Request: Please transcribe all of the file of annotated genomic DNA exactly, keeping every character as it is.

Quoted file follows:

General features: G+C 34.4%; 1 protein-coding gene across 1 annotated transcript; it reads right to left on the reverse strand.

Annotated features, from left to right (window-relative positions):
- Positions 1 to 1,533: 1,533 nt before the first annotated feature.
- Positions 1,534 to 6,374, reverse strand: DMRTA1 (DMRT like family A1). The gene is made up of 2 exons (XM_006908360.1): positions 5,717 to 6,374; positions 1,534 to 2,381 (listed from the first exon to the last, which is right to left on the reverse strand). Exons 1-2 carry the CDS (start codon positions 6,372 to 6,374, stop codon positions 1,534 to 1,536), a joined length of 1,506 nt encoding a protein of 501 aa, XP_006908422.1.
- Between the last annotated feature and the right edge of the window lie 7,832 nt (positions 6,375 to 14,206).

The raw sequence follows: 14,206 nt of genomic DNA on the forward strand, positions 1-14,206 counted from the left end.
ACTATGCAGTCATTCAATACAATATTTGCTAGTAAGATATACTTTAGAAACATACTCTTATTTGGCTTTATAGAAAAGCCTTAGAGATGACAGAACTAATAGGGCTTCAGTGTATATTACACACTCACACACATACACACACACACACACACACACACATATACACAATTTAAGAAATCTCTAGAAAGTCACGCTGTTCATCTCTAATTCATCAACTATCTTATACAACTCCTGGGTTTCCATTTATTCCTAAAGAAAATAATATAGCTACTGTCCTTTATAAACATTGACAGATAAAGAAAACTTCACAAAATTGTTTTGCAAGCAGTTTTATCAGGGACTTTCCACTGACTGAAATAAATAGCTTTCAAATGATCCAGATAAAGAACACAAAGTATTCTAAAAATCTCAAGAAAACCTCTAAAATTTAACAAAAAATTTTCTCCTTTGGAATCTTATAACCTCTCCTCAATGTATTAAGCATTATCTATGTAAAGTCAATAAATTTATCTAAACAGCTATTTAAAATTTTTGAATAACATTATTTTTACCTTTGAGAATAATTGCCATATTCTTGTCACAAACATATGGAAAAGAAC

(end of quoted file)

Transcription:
General features: G+C 34.4%; 1 protein-coding gene across 1 annotated transcript; it reads right to left on the reverse strand.

Annotated features, from left to right (window-relative positions):
- Positions 1 to 1,533: 1,533 nt before the first annotated feature.
- Positions 1,534 to 6,374, reverse strand: DMRTA1 (DMRT like family A1). The gene is made up of 2 exons (XM_006908360.1): positions 5,717 to 6,374; positions 1,534 to 2,381 (listed from the first exon to the last, which is right to left on the reverse strand). Exons 1-2 carry the CDS (start codon positions 6,372 to 6,374, stop codon positions 1,534 to 1,536), a joined length of 1,506 nt encoding a protein of 501 aa, XP_006908422.1.
- Between the last annotated feature and the right edge of the window lie 7,832 nt (positions 6,375 to 14,206).

The raw sequence follows: 14,206 nt of genomic DNA on the forward strand, positions 1-14,206 counted from the left end.
ACTATGCAGTCATTCAATACAATATTTGCTAGTAAGATATACTTTAGAAACATACTCTTATTTGGCTTTATAGAAAAGCCTTAGAGATGACAGAACTAATAGGGCTTCAGTGTATATTACACACTCACACACATACACACACACACACACACACACACATATACACAATTTAAGAAATCTCTAGAAAGTCACGCTGTTCATCTCTAATTCATCAACTATCTTATACAACTCCTGGGTTTCCATTTATTCCTAAAGAAAATAATATAGCTACTGTCCTTTATAAACATTGACAGATAAAGAAAACTTCACAAAATTGTTTTGCAAGCAGTTTTATCAGGGACTTTCCACTGACTGAAATAAATAGCTTTCAAATGATCCAGATAAAGAACACAAAGTATTCTAAAAATCTCAAGAAAACCTCTAAAATTTAACAAAAAATTTTCTCCTTTGGAATCTTATAACCTCTCCTCAATGTATTAAGCATTATCTATGTAAAGTCAATAAATTTATCTAAACAGCTATTTAAAATTTTTGAATAACATTATTTTTACCTTTGAGAATAATTGCCATATTCTTGTCACAAACATATGGAAAAGAAC